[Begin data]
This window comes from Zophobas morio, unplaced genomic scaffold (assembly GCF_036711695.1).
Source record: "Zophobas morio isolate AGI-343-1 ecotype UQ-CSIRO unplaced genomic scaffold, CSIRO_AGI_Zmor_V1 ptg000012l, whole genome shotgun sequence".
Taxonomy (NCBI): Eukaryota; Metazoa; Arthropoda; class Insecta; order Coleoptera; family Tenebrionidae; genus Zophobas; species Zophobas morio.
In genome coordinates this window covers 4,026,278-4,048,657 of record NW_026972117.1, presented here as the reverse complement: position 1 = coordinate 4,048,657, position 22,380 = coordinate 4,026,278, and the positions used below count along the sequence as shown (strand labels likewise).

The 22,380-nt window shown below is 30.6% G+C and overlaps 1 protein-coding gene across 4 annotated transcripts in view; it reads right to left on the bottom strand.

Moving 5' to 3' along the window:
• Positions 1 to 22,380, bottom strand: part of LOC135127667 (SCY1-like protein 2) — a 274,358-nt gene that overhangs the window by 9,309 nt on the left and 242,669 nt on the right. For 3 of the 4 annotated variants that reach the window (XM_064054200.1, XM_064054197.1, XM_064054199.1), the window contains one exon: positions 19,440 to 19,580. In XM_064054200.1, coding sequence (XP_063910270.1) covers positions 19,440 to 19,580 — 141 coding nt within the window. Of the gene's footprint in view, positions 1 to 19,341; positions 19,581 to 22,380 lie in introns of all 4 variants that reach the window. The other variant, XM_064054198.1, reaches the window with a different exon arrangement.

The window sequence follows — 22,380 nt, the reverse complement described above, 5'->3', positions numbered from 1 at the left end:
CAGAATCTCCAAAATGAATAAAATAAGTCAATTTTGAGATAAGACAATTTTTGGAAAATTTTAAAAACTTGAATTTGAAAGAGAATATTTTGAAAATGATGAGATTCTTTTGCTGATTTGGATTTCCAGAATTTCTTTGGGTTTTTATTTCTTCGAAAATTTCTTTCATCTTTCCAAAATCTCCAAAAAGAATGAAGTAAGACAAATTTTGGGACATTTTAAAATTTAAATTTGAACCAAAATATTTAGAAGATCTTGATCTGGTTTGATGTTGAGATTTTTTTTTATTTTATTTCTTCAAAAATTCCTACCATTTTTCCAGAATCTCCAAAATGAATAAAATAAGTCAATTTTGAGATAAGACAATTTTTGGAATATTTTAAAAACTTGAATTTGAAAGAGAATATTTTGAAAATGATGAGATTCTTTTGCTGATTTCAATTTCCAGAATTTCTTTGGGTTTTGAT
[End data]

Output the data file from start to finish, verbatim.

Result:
This window comes from Zophobas morio, unplaced genomic scaffold (assembly GCF_036711695.1).
Source record: "Zophobas morio isolate AGI-343-1 ecotype UQ-CSIRO unplaced genomic scaffold, CSIRO_AGI_Zmor_V1 ptg000012l, whole genome shotgun sequence".
Taxonomy (NCBI): Eukaryota; Metazoa; Arthropoda; class Insecta; order Coleoptera; family Tenebrionidae; genus Zophobas; species Zophobas morio.
In genome coordinates this window covers 4,026,278-4,048,657 of record NW_026972117.1, presented here as the reverse complement: position 1 = coordinate 4,048,657, position 22,380 = coordinate 4,026,278, and the positions used below count along the sequence as shown (strand labels likewise).

The 22,380-nt window shown below is 30.6% G+C and overlaps 1 protein-coding gene across 4 annotated transcripts in view; it reads right to left on the bottom strand.

Moving 5' to 3' along the window:
• Positions 1 to 22,380, bottom strand: part of LOC135127667 (SCY1-like protein 2) — a 274,358-nt gene that overhangs the window by 9,309 nt on the left and 242,669 nt on the right. For 3 of the 4 annotated variants that reach the window (XM_064054200.1, XM_064054197.1, XM_064054199.1), the window contains one exon: positions 19,440 to 19,580. In XM_064054200.1, coding sequence (XP_063910270.1) covers positions 19,440 to 19,580 — 141 coding nt within the window. Of the gene's footprint in view, positions 1 to 19,341; positions 19,581 to 22,380 lie in introns of all 4 variants that reach the window. The other variant, XM_064054198.1, reaches the window with a different exon arrangement.

The window sequence follows — 22,380 nt, the reverse complement described above, 5'->3', positions numbered from 1 at the left end:
CAGAATCTCCAAAATGAATAAAATAAGTCAATTTTGAGATAAGACAATTTTTGGAAAATTTTAAAAACTTGAATTTGAAAGAGAATATTTTGAAAATGATGAGATTCTTTTGCTGATTTGGATTTCCAGAATTTCTTTGGGTTTTTATTTCTTCGAAAATTTCTTTCATCTTTCCAAAATCTCCAAAAAGAATGAAGTAAGACAAATTTTGGGACATTTTAAAATTTAAATTTGAACCAAAATATTTAGAAGATCTTGATCTGGTTTGATGTTGAGATTTTTTTTTATTTTATTTCTTCAAAAATTCCTACCATTTTTCCAGAATCTCCAAAATGAATAAAATAAGTCAATTTTGAGATAAGACAATTTTTGGAATATTTTAAAAACTTGAATTTGAAAGAGAATATTTTGAAAATGATGAGATTCTTTTGCTGATTTCAATTTCCAGAATTTCTTTGGGTTTTGAT